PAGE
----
The era of reconstruction, 1865-1877
This brief political history of reconstruction is an attempt to give more general currency to the findings of scholars during the past few decades. Based on accumulated material on reconstruction for lectures for college students.
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LibraryThing ReviewUser Review - LibraryThing
I have read very little about this period in history and this book provided a good introduction to the factual and historical disputes of this era. It is well written and provides a surprising amount of information on the subject. One of the themes of the book is the ongoing dispute with earlier interpretations of what happened during the Reconstruction Era. The first chapter discusses the writings of William A. Dunning and several other historians in the 1920's who characterized Reconstruction as "The Tragic Era". They saw radical reconstruction as a time of oppression of the South by the radical reconstructionists. The remainder of the book shows that what was termed oppression was primarily an unsuccessful attempt to get the Southerners to embrace the doctrine of racial equality. The fact that white supremacy triumphed in the South shows how little real oppression actually took place. There were significant efforts, including the Fourteenth and Fifteenth Amendments, to guarantee political and social equality to the newly freed slaves. The failure to provide any meaningful economic assistance rendered the blacks powerless against the ante-bellum power structure who maintained their economic power. That and the lack of any national commitment to the idea of racial equality defeated the efforts of the radicals to bring about a meaningful "Second Revolution". Andrew Johnson is portrayed as a man whose own weaknesses doomed his efforts to control the reconstruction process. He was an ineffective politician handicapped by personal feelings of insecurity that rivaled Richard Nixon's. Escaping impeachment by one vote he lost all political support for his policies. I enjoyed this book as a good start on the conflicts that arose after the Civil War. The author does an excellent job of pointing out the errors in the factual portrayal and analysis of reconstruction by earlier historians. He makes it clear that the real tragedy of reconstruction was the inadequate effort to bring the freed slaves into the mainstream of American society. I look forward to more in depth reading of this critical time in American history.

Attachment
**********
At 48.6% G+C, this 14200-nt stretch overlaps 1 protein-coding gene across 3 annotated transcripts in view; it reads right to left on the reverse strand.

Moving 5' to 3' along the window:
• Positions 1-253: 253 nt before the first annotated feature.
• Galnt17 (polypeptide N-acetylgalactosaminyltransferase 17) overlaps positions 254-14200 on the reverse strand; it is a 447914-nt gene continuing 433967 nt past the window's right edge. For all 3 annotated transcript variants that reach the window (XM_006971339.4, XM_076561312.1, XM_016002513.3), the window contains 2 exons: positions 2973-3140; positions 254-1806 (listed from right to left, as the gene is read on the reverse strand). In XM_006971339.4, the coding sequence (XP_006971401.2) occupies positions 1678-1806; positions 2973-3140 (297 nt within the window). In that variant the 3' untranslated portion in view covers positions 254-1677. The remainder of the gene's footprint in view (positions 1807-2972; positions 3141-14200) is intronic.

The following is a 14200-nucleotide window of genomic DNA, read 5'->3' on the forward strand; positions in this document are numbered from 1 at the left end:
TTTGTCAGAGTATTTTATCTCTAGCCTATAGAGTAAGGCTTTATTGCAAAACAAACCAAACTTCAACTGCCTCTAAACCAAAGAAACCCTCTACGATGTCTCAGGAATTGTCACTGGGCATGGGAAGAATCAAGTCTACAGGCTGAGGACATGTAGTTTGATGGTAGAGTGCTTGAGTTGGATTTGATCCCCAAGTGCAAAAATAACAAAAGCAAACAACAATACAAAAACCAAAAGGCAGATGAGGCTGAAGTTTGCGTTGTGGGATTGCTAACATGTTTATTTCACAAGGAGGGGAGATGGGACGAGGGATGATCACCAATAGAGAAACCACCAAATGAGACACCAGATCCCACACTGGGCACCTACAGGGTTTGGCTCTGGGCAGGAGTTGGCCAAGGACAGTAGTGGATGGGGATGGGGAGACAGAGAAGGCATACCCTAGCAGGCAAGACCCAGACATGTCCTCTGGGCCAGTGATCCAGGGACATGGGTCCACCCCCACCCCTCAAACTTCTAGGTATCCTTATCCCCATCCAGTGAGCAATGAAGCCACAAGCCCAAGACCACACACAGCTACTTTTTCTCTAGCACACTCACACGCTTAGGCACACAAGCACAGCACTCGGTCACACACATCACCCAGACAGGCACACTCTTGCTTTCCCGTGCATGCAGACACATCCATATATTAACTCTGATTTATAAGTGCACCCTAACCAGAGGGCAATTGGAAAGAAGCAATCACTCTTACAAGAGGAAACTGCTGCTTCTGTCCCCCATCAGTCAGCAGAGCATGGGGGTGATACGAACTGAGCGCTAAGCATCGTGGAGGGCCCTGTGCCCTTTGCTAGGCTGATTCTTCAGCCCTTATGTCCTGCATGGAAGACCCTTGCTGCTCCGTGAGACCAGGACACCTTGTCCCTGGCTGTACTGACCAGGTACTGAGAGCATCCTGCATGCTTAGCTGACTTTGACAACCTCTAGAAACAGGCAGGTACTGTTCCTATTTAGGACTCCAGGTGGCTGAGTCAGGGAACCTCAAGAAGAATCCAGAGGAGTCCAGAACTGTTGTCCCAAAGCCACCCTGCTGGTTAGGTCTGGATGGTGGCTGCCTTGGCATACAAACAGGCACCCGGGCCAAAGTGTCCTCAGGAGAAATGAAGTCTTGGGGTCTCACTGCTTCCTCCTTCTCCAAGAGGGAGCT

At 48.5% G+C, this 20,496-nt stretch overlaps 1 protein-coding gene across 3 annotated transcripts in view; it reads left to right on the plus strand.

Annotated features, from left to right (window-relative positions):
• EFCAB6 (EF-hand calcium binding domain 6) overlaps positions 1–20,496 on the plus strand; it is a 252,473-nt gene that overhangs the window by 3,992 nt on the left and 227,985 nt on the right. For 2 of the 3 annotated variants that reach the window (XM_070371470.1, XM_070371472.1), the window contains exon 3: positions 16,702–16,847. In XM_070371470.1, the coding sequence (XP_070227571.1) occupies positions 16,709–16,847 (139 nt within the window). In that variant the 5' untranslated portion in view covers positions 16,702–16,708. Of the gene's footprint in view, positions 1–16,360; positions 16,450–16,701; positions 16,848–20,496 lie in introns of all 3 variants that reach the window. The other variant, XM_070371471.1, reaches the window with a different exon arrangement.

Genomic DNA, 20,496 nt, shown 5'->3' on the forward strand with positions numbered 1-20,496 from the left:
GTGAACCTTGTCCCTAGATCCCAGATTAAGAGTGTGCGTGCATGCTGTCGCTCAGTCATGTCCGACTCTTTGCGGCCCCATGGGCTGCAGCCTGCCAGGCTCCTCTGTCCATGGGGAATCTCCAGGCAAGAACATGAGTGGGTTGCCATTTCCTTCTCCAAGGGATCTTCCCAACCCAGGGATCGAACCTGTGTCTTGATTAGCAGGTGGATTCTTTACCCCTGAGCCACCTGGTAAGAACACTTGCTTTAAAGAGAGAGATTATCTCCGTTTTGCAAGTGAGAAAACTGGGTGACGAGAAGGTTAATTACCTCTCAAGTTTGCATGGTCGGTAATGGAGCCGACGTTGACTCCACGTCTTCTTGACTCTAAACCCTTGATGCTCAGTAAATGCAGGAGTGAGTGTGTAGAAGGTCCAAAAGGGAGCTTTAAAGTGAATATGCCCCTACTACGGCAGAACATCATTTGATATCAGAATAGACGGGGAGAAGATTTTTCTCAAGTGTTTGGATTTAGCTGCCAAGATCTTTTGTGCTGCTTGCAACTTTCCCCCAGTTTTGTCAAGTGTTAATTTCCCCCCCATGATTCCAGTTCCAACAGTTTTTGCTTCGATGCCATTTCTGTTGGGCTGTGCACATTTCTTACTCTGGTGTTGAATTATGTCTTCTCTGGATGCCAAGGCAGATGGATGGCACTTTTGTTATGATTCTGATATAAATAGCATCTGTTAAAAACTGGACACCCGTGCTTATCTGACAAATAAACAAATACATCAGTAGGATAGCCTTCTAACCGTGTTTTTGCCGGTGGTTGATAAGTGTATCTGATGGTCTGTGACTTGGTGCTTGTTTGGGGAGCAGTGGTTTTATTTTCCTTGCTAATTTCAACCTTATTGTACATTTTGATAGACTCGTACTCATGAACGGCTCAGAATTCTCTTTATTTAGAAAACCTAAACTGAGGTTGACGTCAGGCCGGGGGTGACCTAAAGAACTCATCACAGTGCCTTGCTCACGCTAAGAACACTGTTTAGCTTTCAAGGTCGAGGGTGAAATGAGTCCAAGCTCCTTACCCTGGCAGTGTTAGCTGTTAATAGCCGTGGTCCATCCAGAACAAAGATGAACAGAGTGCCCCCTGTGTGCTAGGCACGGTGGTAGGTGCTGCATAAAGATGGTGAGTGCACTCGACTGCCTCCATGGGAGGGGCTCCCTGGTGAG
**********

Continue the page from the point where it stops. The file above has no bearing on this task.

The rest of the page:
Review: The Era of Reconstruction, 1865-1877User Review - Goodreads
Among the amazing aspects of this book: it is almost 50 years old and relates the events of almost 100 years before that, and yet it still has plenty to teach us today. It is astonishing that American ...
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